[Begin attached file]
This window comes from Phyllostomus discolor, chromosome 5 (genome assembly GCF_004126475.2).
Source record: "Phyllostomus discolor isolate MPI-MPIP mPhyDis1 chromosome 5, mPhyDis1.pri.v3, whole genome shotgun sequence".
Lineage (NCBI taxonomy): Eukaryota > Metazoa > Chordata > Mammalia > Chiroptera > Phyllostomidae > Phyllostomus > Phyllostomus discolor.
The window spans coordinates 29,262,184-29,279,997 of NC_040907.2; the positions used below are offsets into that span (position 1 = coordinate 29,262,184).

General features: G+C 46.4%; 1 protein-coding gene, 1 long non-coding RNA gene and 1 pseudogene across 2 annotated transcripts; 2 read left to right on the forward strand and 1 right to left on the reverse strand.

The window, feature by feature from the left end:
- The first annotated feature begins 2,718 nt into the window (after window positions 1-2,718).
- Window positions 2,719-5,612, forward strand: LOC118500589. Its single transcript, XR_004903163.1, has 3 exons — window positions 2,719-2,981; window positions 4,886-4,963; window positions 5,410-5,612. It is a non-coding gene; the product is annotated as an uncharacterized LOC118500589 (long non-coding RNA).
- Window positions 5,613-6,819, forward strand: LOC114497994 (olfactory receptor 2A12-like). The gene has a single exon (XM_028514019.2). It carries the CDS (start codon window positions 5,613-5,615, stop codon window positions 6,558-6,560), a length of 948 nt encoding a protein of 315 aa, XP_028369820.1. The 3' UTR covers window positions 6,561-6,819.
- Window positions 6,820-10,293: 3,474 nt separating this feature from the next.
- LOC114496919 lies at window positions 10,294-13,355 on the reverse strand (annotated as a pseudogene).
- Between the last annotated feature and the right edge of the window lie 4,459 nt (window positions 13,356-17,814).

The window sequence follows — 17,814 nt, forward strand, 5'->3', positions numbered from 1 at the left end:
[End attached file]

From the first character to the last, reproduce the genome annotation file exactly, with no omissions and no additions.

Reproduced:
This window comes from Phyllostomus discolor, chromosome 5 (genome assembly GCF_004126475.2).
Source record: "Phyllostomus discolor isolate MPI-MPIP mPhyDis1 chromosome 5, mPhyDis1.pri.v3, whole genome shotgun sequence".
Lineage (NCBI taxonomy): Eukaryota > Metazoa > Chordata > Mammalia > Chiroptera > Phyllostomidae > Phyllostomus > Phyllostomus discolor.
The window spans coordinates 29,262,184-29,279,997 of NC_040907.2; the positions used below are offsets into that span (position 1 = coordinate 29,262,184).

General features: G+C 46.4%; 1 protein-coding gene, 1 long non-coding RNA gene and 1 pseudogene across 2 annotated transcripts; 2 read left to right on the forward strand and 1 right to left on the reverse strand.

The window, feature by feature from the left end:
- The first annotated feature begins 2,718 nt into the window (after window positions 1-2,718).
- Window positions 2,719-5,612, forward strand: LOC118500589. Its single transcript, XR_004903163.1, has 3 exons — window positions 2,719-2,981; window positions 4,886-4,963; window positions 5,410-5,612. It is a non-coding gene; the product is annotated as an uncharacterized LOC118500589 (long non-coding RNA).
- Window positions 5,613-6,819, forward strand: LOC114497994 (olfactory receptor 2A12-like). The gene has a single exon (XM_028514019.2). It carries the CDS (start codon window positions 5,613-5,615, stop codon window positions 6,558-6,560), a length of 948 nt encoding a protein of 315 aa, XP_028369820.1. The 3' UTR covers window positions 6,561-6,819.
- Window positions 6,820-10,293: 3,474 nt separating this feature from the next.
- LOC114496919 lies at window positions 10,294-13,355 on the reverse strand (annotated as a pseudogene).
- Between the last annotated feature and the right edge of the window lie 4,459 nt (window positions 13,356-17,814).

The window sequence follows — 17,814 nt, forward strand, 5'->3', positions numbered from 1 at the left end: